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June was a very light reading month for me. We were busier on the weekends with things starting to open up, work has been busy (I can’t wait to share a fun project with you guys!!), and Finn had been sick the last two weeks, which really threw a wrench in things. The good news is that I was still able to squeeze in three books and I achieved my reading goal of the year, which was to read 25 books. Since I accomplished that, I’ve adjusted my goal to now read 40! I’m sure that I’ll hit it sooner rather than later and can’t wait to be able to update it again.
EDUCATED BY TARA WESTOVER
Tara Westover was 17 the first time she set foot in a classroom. Born to survivalists in the mountains of Idaho, she prepared for the end of the world by stockpiling home-canned peaches and sleeping with her “head-for-the-hills bag”. In the summer she stewed herbs for her mother, a midwife and healer, and in the winter she salvaged in her father’s junkyard.
Her father forbade hospitals, so Tara never saw a doctor or nurse. Gashes and concussions, even burns from explosions, were all treated at home with herbalism. The family was so isolated from mainstream society that there was no one to ensure the children received an education and no one to intervene when one of Tara’s older brothers became violent.
Then, lacking any formal education, Tara began to educate herself. She taught herself enough mathematics and grammar to be admitted to Brigham Young University, where she studied history, learning for the first time about important world events like the Holocaust and the civil rights movement. Her quest for knowledge transformed her, taking her over oceans and across continents, to Harvard and to Cambridge. Only then would she wonder if she’d traveled too far, if there was still a way home.
Educated is an account of the struggle for self-invention. It is a tale of fierce family loyalty and of the grief that comes with severing the closest of ties. With the acute insight that distinguishes all great writers, Westover has crafted a universal coming-of-age story that gets to the heart of what an education is and what it offers: the perspective to see one’s life through new eyes and the will to change it.
My Review: I can’t believe it took me so long to read this one! This coming-of-age story highlights a family dynamic that had me gasping at every page turn. At times, it’s hard to read and hard to fathom that these extreme ways of living are more common than we think and it really makes you realize how much your upbringing shapes you as an adult. If you haven’t read this one yet, I highly recommend it and promise you won’t be able to put it down!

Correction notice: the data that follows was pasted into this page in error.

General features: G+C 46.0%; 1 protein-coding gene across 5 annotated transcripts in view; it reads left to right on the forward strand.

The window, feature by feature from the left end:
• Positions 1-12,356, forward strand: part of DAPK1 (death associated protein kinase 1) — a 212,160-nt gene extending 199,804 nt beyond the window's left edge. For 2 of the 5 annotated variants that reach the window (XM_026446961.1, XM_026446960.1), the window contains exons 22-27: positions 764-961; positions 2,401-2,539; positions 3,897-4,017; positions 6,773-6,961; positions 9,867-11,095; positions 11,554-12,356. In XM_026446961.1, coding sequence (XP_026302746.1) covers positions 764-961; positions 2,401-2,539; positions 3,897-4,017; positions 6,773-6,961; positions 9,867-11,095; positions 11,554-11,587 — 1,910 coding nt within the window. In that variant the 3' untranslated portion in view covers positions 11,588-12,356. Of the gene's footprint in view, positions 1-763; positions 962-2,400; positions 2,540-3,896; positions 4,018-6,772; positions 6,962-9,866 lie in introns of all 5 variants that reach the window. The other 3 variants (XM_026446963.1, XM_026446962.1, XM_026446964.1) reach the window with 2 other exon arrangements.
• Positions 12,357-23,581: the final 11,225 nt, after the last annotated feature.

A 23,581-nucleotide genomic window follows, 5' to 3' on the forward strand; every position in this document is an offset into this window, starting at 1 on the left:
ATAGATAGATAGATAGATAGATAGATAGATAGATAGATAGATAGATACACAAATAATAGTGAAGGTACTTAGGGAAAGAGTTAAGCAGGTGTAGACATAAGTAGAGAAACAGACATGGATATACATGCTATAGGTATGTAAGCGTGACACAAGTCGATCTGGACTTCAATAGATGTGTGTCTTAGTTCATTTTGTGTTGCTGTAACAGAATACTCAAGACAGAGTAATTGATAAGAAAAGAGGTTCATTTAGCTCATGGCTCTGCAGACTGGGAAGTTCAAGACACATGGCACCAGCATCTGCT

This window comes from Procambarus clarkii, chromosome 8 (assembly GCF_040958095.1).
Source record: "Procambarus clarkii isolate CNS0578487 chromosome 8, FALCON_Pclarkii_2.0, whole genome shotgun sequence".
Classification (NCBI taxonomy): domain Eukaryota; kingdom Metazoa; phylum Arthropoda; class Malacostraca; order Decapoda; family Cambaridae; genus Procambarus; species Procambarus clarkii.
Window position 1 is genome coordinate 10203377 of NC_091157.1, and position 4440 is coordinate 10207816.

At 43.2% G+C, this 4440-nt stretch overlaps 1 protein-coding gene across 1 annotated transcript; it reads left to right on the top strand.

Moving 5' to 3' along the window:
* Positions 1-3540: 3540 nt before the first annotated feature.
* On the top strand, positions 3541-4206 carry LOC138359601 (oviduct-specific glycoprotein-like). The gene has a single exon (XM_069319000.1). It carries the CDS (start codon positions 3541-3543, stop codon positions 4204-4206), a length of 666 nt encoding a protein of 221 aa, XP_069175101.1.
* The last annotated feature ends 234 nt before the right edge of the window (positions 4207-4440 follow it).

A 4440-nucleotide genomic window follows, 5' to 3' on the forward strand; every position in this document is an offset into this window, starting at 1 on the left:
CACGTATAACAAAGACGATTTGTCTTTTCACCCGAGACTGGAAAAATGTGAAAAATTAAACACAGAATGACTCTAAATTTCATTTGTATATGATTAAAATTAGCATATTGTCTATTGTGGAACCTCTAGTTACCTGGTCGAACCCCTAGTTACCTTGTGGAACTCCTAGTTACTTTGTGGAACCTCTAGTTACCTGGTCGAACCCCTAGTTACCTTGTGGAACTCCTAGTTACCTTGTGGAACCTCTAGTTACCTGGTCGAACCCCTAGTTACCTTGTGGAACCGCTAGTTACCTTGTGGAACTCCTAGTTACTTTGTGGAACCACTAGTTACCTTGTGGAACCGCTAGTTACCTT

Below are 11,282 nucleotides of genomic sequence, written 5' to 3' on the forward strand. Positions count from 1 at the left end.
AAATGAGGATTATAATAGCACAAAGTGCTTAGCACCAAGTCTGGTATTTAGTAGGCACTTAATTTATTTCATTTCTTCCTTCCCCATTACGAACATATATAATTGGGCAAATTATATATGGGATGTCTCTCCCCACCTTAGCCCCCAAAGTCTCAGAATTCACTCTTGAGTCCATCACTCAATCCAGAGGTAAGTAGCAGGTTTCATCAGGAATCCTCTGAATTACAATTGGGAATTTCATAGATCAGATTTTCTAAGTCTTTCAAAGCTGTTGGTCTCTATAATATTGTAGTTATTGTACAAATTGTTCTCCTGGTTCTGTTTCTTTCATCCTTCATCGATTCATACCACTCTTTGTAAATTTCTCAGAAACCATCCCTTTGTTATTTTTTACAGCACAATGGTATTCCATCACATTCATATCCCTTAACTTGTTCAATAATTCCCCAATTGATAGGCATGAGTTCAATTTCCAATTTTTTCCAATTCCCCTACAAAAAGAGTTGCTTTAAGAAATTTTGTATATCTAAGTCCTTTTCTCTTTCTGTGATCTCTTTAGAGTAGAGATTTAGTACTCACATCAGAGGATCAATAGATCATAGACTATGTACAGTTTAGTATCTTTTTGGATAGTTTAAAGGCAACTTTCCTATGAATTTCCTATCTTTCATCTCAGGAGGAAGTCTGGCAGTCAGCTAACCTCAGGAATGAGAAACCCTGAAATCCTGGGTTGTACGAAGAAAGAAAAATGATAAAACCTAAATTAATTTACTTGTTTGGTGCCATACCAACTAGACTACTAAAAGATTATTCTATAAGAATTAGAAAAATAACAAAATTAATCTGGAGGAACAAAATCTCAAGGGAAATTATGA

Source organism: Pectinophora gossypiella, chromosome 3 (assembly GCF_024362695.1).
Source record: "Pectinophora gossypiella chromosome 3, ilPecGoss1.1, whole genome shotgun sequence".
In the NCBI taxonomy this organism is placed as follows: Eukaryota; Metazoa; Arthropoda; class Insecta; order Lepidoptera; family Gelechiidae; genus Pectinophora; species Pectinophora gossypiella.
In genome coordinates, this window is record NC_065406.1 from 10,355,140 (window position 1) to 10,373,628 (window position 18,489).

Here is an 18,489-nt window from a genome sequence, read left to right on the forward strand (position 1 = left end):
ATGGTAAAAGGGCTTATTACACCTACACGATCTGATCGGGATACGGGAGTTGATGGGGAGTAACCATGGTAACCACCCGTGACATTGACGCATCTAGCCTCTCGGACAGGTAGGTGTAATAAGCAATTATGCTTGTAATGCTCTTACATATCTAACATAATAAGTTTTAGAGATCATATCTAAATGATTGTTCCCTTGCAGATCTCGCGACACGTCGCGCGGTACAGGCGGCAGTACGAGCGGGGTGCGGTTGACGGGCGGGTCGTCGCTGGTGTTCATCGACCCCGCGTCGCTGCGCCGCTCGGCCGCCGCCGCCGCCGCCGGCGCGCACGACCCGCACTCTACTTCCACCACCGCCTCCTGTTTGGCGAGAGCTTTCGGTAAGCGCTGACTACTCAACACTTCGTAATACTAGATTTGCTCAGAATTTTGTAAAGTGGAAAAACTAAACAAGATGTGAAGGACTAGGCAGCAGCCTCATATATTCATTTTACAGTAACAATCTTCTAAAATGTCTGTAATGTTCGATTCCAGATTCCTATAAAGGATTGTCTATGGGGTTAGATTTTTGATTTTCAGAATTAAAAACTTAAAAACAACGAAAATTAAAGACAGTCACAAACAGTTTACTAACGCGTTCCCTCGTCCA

My Rating: 5/5 ⭐️⭐️⭐️⭐️⭐️
THE BOYFRIEND PROJECT BY FARRAH ROCHON
Samiah Brooks never thought she would be “that” girl. But a live tweet of a horrific date just revealed the painful truth: she’s been catfished by a three-timing jerk of a boyfriend. Suddenly Samiah-along with his two other “girlfriends,” London and Taylor-have gone viral online. Now the three new besties are making a pact to spend the next six months investing in themselves. No men, no dating, and no worrying about their relationship status…
For once Samiah is putting herself first, and that includes finally developing the app she’s always dreamed of creating. Which is the exact moment she meets the deliciously sexy, honey-eyed Daniel Collins at work. What are the chances? When it comes to love, there’s no such thing as a coincidence. But is Daniel really boyfriend material or is he maybe just a little too good to be true?
My Review: After being duped by the same man, Samiah befriends the two other girls her boyfriend was dating and they are the friends you need after a breakup. And can we talk about finally having a strong, Black, female lead?! Praise Farrah Rochon! This book had me laughing, rooting Samiah on at work, and hoping her and Daniel fall in love (and waiting for him to tell her his feelings already!). Fingers crossed for a sequel 🤞🏻
My Rating: 5/5 ⭐️⭐️⭐️⭐️⭐️
WRITERS & LOVERS BY LILY KING
Blindsided by her mother’s sudden death, and wrecked by a recent love affair, Casey Peabody has arrived in Massachusetts in the summer of 1997 without a plan. Her mail consists of wedding invitations and final notices from debt collectors. A former child golf prodigy, she now waits tables in Harvard Square and rents a tiny, moldy room at the side of a garage where she works on the novel she’s been writing for six years. At thirty-one, Casey is still clutching onto something nearly all her old friends have let go of: the determination to live a creative life. When she falls for two very different men at the same time, her world fractures even more. Casey’s fight to fulfill her creative ambitions and balance the conflicting demands of art and life is challenged in ways that push her to the brink.
Writers & Lovers follows Casey–a smart and achingly vulnerable protagonist–in the last days of a long youth, a time when every element of her life comes to a crisis. Written with King’s trademark humor, heart, and intelligence, Writers & Lovers is a transfixing novel that explores the terrifying and exhilarating leap between the end of one phase of life and the beginning of another.
My Review: I’ve seen a lot of mixed reviews on this one, so I wasn’t really in a rush to read it but ended up enjoying it so, so much. Based in Boston and Cambridge, you follow Casey’s story of being a poor writer, waiting tables and navigating her love life. It’s real, it’s raw, and it definitely doesn’t romanticize the writing process like so many books do and the conversations around emotions had me saying YES!!! over and over again.
My Rating: 4/5 ⭐️⭐️⭐️⭐️
What did you read in June?